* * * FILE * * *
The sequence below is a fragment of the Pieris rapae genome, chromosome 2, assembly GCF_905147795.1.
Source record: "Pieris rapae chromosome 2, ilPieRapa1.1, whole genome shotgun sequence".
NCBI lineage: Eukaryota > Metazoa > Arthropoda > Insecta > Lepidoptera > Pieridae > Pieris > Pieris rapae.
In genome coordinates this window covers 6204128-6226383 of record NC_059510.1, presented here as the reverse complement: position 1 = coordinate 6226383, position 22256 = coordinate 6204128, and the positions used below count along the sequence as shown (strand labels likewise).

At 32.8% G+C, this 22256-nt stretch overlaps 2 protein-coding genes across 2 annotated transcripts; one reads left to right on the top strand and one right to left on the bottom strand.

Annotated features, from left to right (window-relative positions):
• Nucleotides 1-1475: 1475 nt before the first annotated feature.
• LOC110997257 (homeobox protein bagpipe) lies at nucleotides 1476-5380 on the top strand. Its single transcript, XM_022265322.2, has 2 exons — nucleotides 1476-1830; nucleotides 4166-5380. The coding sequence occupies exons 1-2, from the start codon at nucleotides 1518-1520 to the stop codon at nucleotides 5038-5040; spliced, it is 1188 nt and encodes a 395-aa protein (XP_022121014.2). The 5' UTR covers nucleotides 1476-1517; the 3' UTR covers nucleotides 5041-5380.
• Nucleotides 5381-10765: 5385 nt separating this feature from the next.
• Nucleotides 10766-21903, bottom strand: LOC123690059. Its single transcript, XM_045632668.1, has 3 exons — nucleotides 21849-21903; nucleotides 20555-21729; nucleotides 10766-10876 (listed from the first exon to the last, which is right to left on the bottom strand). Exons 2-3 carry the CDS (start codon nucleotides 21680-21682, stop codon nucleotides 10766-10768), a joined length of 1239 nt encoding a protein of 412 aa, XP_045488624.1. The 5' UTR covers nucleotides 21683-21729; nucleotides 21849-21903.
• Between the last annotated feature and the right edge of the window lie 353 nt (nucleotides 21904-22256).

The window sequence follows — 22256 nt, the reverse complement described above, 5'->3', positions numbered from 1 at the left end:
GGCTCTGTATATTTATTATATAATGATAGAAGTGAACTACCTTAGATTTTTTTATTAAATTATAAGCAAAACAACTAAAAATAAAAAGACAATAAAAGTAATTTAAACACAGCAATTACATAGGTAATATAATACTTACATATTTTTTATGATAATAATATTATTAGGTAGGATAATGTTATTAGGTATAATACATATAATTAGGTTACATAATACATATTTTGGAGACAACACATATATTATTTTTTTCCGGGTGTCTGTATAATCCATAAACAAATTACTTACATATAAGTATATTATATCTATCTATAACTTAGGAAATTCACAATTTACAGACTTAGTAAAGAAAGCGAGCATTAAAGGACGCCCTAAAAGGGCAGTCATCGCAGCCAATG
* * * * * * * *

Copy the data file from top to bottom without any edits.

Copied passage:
The sequence below is a fragment of the Pieris rapae genome, chromosome 2, assembly GCF_905147795.1.
Source record: "Pieris rapae chromosome 2, ilPieRapa1.1, whole genome shotgun sequence".
NCBI lineage: Eukaryota > Metazoa > Arthropoda > Insecta > Lepidoptera > Pieridae > Pieris > Pieris rapae.
In genome coordinates this window covers 6204128-6226383 of record NC_059510.1, presented here as the reverse complement: position 1 = coordinate 6226383, position 22256 = coordinate 6204128, and the positions used below count along the sequence as shown (strand labels likewise).

At 32.8% G+C, this 22256-nt stretch overlaps 2 protein-coding genes across 2 annotated transcripts; one reads left to right on the top strand and one right to left on the bottom strand.

Annotated features, from left to right (window-relative positions):
• Nucleotides 1-1475: 1475 nt before the first annotated feature.
• LOC110997257 (homeobox protein bagpipe) lies at nucleotides 1476-5380 on the top strand. Its single transcript, XM_022265322.2, has 2 exons — nucleotides 1476-1830; nucleotides 4166-5380. The coding sequence occupies exons 1-2, from the start codon at nucleotides 1518-1520 to the stop codon at nucleotides 5038-5040; spliced, it is 1188 nt and encodes a 395-aa protein (XP_022121014.2). The 5' UTR covers nucleotides 1476-1517; the 3' UTR covers nucleotides 5041-5380.
• Nucleotides 5381-10765: 5385 nt separating this feature from the next.
• Nucleotides 10766-21903, bottom strand: LOC123690059. Its single transcript, XM_045632668.1, has 3 exons — nucleotides 21849-21903; nucleotides 20555-21729; nucleotides 10766-10876 (listed from the first exon to the last, which is right to left on the bottom strand). Exons 2-3 carry the CDS (start codon nucleotides 21680-21682, stop codon nucleotides 10766-10768), a joined length of 1239 nt encoding a protein of 412 aa, XP_045488624.1. The 5' UTR covers nucleotides 21683-21729; nucleotides 21849-21903.
• Between the last annotated feature and the right edge of the window lie 353 nt (nucleotides 21904-22256).

The window sequence follows — 22256 nt, the reverse complement described above, 5'->3', positions numbered from 1 at the left end:
GGCTCTGTATATTTATTATATAATGATAGAAGTGAACTACCTTAGATTTTTTTATTAAATTATAAGCAAAACAACTAAAAATAAAAAGACAATAAAAGTAATTTAAACACAGCAATTACATAGGTAATATAATACTTACATATTTTTTATGATAATAATATTATTAGGTAGGATAATGTTATTAGGTATAATACATATAATTAGGTTACATAATACATATTTTGGAGACAACACATATATTATTTTTTTCCGGGTGTCTGTATAATCCATAAACAAATTACTTACATATAAGTATATTATATCTATCTATAACTTAGGAAATTCACAATTTACAGACTTAGTAAAGAAAGCGAGCATTAAAGGACGCCCTAAAAGGGCAGTCATCGCAGCCAATG